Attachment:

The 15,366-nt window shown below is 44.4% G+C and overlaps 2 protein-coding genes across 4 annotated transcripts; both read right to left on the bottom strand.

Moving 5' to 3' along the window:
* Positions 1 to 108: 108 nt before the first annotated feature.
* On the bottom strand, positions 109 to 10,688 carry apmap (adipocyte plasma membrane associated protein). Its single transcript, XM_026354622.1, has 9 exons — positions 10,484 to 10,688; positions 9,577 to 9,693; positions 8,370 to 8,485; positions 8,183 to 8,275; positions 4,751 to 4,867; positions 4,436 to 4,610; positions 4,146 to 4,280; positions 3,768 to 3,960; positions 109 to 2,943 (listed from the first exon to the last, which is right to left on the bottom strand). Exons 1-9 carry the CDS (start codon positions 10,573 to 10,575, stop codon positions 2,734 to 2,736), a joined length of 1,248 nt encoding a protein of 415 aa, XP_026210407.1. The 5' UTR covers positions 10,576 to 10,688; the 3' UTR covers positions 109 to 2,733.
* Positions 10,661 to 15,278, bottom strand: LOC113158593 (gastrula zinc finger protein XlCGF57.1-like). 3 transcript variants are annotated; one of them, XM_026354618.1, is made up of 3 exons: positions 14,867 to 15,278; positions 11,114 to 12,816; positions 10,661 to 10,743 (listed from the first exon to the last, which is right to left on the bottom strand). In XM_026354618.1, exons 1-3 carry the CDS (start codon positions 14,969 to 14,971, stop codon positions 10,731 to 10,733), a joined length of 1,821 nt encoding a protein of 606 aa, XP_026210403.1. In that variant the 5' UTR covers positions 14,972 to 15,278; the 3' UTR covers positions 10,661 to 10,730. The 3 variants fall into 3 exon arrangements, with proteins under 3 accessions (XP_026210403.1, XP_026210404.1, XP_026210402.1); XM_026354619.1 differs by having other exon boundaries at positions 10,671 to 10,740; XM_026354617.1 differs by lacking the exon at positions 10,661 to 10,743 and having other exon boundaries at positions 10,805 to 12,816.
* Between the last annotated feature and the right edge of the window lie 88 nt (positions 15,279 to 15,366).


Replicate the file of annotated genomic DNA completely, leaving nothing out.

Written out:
The 15,366-nt window shown below is 44.4% G+C and overlaps 2 protein-coding genes across 4 annotated transcripts; both read right to left on the bottom strand.

Moving 5' to 3' along the window:
* Positions 1 to 108: 108 nt before the first annotated feature.
* On the bottom strand, positions 109 to 10,688 carry apmap (adipocyte plasma membrane associated protein). Its single transcript, XM_026354622.1, has 9 exons — positions 10,484 to 10,688; positions 9,577 to 9,693; positions 8,370 to 8,485; positions 8,183 to 8,275; positions 4,751 to 4,867; positions 4,436 to 4,610; positions 4,146 to 4,280; positions 3,768 to 3,960; positions 109 to 2,943 (listed from the first exon to the last, which is right to left on the bottom strand). Exons 1-9 carry the CDS (start codon positions 10,573 to 10,575, stop codon positions 2,734 to 2,736), a joined length of 1,248 nt encoding a protein of 415 aa, XP_026210407.1. The 5' UTR covers positions 10,576 to 10,688; the 3' UTR covers positions 109 to 2,733.
* Positions 10,661 to 15,278, bottom strand: LOC113158593 (gastrula zinc finger protein XlCGF57.1-like). 3 transcript variants are annotated; one of them, XM_026354618.1, is made up of 3 exons: positions 14,867 to 15,278; positions 11,114 to 12,816; positions 10,661 to 10,743 (listed from the first exon to the last, which is right to left on the bottom strand). In XM_026354618.1, exons 1-3 carry the CDS (start codon positions 14,969 to 14,971, stop codon positions 10,731 to 10,733), a joined length of 1,821 nt encoding a protein of 606 aa, XP_026210403.1. In that variant the 5' UTR covers positions 14,972 to 15,278; the 3' UTR covers positions 10,661 to 10,730. The 3 variants fall into 3 exon arrangements, with proteins under 3 accessions (XP_026210403.1, XP_026210404.1, XP_026210402.1); XM_026354619.1 differs by having other exon boundaries at positions 10,671 to 10,740; XM_026354617.1 differs by lacking the exon at positions 10,661 to 10,743 and having other exon boundaries at positions 10,805 to 12,816.
* Between the last annotated feature and the right edge of the window lie 88 nt (positions 15,279 to 15,366).